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  My (R)evolution, part 5.

Since April 19 of this year Nicaragua, the country where I’ve been living for the past 13 years, is in a state of social unrest and political upheaval that it hadn’t seen for several decades.

For a while I was playing ostrich. I didn’t look at the news, even though I knew more or less what was on it. I didn’t talk that much with friends about the situation on the mainland, as if silence could make the problem go away or at least not seem so serious and big. On our little peaceful island, we were hoping for the best, pretending that we could sit this out.

Basically, I was in denial.

Until I heard about the road blocks. Barricades on most highways were seriously blocking all traffic, affecting the transport of all our supplies.

On Monday the news got to our island that next Saturday the freight boat that brings everything we need, from tomatoes to toilet paper, from peppers to propane, would not be coming.

Now that was news I needed to keep up with…

President Ortega and his wife, vice-president Rosario Murillo.


The young didn’t know,

but deep within their spirits

a desire was burning,

a fire

lit by their parents

and grandparents too.


A fire sparking

a will to be free,

feeding an urge

to stand up and fight.

Fight for their right

to be human

to be safe to be alive,

unknown to the puppet on strings

pulled by dark madness

dressed up with the feathers

of a bird of paradise,

lost in a reality that isn’t theirs.


Paradise lost in the eddying vortex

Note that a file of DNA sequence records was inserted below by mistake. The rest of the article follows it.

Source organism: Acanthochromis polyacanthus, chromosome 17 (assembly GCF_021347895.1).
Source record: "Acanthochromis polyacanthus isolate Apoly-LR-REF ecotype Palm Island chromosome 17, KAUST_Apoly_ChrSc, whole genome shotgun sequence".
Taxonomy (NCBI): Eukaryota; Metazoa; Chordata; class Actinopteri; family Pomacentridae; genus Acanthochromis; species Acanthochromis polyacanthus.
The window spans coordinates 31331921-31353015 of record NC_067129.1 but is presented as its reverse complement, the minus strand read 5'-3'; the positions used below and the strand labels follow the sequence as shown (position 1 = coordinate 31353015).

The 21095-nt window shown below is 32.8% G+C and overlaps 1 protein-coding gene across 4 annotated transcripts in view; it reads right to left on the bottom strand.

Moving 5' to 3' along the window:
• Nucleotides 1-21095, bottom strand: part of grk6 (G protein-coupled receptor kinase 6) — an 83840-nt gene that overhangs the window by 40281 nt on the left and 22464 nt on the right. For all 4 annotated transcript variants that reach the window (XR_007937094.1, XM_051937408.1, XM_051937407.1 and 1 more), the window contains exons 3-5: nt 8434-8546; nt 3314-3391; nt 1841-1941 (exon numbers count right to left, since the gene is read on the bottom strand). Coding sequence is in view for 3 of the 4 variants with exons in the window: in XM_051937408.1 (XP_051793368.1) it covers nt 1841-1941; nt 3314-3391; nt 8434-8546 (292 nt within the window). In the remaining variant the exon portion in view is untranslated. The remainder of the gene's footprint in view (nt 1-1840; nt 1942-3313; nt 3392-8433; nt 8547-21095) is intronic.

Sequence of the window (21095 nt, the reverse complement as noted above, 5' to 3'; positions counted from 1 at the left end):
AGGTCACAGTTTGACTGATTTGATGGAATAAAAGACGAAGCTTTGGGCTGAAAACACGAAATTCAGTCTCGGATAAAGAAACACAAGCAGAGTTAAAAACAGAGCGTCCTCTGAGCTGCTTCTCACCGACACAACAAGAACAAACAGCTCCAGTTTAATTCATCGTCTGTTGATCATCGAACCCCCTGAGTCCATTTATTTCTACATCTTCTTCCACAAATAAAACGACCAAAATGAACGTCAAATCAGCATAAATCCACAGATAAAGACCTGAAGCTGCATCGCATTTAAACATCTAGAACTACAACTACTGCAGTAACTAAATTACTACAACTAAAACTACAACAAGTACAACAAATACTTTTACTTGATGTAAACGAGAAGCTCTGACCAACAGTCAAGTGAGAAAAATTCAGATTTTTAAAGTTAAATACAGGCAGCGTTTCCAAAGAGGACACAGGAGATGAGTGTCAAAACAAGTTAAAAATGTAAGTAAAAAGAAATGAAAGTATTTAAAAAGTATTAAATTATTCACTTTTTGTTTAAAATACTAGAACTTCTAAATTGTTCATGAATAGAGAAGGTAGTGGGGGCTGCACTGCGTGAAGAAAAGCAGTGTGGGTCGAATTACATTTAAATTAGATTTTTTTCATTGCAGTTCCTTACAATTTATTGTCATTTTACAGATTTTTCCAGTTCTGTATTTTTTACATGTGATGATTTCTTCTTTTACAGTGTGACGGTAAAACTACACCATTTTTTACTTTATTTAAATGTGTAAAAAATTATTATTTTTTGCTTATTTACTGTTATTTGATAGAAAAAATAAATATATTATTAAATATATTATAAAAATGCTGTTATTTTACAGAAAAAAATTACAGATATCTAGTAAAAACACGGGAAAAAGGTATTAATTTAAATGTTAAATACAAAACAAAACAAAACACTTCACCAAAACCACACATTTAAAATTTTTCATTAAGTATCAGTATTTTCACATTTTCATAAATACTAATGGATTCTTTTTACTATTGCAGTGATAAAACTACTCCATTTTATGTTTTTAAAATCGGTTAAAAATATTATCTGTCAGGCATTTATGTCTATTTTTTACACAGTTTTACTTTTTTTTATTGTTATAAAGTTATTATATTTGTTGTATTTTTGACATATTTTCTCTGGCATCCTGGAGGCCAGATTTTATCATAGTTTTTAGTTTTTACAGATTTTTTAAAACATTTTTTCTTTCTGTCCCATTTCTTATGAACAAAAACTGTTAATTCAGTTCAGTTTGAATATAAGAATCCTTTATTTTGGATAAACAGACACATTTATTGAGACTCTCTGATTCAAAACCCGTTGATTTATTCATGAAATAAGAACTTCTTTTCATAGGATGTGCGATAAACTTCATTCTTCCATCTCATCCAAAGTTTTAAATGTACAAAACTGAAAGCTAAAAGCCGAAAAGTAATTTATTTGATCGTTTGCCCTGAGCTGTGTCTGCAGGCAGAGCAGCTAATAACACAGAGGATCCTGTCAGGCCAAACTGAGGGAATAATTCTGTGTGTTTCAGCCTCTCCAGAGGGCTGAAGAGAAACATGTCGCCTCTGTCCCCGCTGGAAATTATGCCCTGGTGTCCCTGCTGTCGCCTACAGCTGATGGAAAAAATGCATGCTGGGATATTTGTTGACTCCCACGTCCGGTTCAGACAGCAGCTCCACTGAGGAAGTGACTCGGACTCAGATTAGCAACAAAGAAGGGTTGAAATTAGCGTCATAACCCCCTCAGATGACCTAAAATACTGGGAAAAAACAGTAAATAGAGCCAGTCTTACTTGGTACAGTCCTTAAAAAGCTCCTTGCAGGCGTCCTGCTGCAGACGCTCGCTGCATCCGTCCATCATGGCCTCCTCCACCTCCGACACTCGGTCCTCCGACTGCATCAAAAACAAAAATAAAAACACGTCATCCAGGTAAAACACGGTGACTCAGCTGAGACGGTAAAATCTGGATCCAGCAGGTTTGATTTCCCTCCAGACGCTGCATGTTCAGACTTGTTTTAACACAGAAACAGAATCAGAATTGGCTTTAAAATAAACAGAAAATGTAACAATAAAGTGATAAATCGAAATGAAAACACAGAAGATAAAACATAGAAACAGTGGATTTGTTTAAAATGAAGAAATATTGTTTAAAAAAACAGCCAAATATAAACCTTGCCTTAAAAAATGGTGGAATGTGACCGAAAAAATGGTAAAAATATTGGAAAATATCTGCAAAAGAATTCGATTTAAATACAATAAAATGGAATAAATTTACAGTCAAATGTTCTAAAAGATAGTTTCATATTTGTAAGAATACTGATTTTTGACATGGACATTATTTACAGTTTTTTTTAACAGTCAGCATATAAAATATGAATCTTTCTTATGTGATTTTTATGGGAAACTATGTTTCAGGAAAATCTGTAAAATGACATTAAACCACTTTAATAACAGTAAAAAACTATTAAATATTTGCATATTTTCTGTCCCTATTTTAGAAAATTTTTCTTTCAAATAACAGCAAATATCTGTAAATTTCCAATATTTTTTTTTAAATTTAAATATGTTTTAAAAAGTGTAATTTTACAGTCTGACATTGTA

of power and greed.


The young don’t remember

but they fight for their future

driven by the dreams of their old

to be human

to be safe

to be free

to be alive


Because real life cannot exist in the grip of steel,

dressed up in the colours of a bird of paradise.


This is part 4 in the series My (R)evolution, reporting from a country in chaos, trying to make sense of my own mind.

Find other episodes here.


This poem has also been published on


For 20 years I’ve stayed away from the news. At first it was by force, because I was travelling in Asia in times long before internet was omnipresent, when finding a newspaper in a language I could read was rare, and internet-cafés were sparse.

During my travels I started volunteering on remote farms or in small villages, renting a simple house. I haven’t lived in a house with TV for almost 20 years now.

By default, I stopped keeping up with the news, and pretty soon I was completely out of the habit of trying to find out what’s going on in the world.

I actually found it a relief not following the news. I had more time to do other things, and I felt over-all happier. News is mostly bad news, and it always makes me feel upset, sad, angry, powerless, frustrated or shocked. It is also mostly news that I cannot do much about, since it happens far from where I live, now already for 13 years on this tiny speck of land in the Caribbean Sea.

For years of my life I had let the news drain my energy, when I was younger. Once I discovered how much better I felt when I didn’t know all that news, without ever feeling that not knowing what’s going on in the world threatened my well-being or my life, I made it a point of not keeping up with it, period.

When on April 19 of this year protests against a change in the social security system here in Nicaragua resulted in hundreds of injured and dozens of dead people thanks to police violence, I was still in the “I don’t want to know this”-mode.